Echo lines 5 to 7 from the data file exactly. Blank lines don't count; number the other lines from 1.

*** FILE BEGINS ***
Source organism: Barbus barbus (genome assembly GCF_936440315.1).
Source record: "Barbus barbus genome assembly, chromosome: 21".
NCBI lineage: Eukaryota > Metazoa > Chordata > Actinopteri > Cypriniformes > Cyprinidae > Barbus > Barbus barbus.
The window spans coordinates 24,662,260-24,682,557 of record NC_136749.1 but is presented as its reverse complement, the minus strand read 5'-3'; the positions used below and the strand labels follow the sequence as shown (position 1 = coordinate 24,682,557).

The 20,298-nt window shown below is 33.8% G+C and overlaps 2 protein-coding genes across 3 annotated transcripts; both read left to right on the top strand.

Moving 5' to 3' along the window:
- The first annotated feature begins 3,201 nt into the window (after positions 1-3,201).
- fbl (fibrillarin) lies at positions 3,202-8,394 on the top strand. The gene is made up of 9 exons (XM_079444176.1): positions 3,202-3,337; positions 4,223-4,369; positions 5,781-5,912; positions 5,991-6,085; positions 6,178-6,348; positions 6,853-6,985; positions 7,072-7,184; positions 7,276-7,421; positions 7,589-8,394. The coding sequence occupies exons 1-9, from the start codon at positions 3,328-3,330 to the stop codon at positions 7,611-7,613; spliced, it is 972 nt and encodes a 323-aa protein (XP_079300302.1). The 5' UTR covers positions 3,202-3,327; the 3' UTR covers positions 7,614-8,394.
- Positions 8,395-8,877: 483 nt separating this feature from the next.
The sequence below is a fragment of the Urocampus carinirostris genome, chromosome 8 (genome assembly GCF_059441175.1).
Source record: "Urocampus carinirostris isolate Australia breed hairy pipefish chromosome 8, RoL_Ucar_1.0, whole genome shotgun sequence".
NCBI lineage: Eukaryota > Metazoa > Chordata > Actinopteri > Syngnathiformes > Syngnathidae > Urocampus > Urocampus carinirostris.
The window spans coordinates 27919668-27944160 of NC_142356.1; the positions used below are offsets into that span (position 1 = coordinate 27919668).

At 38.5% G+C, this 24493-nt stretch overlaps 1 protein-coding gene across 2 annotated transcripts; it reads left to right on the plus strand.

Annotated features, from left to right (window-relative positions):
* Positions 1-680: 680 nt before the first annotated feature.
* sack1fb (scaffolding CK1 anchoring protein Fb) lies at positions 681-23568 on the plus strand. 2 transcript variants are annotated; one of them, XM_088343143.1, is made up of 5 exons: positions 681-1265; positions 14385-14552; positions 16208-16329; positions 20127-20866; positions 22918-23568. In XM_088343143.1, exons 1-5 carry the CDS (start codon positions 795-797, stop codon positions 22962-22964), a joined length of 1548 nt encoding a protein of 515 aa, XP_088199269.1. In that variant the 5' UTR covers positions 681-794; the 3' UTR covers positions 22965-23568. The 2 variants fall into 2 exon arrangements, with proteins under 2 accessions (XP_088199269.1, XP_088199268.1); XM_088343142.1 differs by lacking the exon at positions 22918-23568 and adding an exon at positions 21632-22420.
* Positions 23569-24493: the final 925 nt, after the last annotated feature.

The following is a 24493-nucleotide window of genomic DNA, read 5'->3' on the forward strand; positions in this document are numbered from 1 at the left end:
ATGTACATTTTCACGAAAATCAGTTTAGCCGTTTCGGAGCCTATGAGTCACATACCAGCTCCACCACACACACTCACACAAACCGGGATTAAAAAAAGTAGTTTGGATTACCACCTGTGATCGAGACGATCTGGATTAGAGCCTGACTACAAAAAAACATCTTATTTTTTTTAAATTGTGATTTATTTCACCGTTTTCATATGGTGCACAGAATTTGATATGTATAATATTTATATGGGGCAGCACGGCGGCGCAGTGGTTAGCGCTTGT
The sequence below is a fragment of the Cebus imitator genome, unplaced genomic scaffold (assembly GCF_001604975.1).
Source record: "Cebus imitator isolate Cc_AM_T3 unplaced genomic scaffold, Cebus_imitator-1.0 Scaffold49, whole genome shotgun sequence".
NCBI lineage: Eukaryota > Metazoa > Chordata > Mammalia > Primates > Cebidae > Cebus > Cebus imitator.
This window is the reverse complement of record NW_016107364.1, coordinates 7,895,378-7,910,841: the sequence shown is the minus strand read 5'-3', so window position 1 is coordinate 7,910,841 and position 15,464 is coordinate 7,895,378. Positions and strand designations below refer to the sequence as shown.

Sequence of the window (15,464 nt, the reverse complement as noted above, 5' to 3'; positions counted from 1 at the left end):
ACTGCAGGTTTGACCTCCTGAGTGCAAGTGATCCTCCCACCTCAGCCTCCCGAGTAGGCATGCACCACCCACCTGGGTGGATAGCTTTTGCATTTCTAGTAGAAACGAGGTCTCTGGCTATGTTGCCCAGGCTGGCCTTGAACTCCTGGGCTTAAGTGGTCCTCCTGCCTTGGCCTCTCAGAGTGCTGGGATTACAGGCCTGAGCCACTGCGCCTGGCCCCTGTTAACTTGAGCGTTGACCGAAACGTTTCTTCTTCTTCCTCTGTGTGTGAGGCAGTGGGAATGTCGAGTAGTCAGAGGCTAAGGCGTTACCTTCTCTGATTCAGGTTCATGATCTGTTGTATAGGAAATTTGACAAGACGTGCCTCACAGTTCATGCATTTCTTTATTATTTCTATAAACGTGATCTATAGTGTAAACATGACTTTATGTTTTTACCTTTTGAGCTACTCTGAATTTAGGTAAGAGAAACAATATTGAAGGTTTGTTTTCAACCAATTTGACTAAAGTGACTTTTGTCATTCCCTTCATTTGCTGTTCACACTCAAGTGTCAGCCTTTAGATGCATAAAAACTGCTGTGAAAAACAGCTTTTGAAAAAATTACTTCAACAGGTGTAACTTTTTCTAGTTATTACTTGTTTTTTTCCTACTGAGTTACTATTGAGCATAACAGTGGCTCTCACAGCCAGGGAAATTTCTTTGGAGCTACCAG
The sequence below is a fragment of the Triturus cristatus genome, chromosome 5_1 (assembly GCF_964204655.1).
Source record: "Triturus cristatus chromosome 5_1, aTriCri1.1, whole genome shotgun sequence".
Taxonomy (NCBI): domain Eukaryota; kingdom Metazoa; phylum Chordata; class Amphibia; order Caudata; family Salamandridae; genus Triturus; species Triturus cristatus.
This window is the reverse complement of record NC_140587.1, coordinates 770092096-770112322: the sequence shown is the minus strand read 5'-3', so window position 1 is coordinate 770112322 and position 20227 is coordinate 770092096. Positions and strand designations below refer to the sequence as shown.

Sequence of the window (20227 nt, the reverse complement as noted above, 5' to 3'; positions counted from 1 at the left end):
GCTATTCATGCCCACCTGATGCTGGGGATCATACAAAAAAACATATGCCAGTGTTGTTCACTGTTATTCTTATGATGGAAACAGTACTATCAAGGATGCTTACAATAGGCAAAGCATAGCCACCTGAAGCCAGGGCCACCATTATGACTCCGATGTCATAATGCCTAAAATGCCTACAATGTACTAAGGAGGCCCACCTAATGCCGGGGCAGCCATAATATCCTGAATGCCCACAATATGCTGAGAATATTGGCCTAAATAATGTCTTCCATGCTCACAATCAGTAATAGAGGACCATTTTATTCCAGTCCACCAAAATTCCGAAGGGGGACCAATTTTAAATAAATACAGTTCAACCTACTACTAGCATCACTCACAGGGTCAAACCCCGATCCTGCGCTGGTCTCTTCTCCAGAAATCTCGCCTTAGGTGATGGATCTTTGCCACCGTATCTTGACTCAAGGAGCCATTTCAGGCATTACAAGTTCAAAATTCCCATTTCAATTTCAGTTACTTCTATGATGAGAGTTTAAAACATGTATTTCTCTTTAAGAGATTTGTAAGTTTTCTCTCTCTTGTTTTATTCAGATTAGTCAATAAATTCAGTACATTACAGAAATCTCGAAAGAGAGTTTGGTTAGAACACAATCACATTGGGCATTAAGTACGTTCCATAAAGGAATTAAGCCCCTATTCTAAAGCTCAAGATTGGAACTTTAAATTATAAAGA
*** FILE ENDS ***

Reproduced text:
The 20,298-nt window shown below is 33.8% G+C and overlaps 2 protein-coding genes across 3 annotated transcripts; both read left to right on the top strand.

Moving 5' to 3' along the window:
- The first annotated feature begins 3,201 nt into the window (after positions 1-3,201).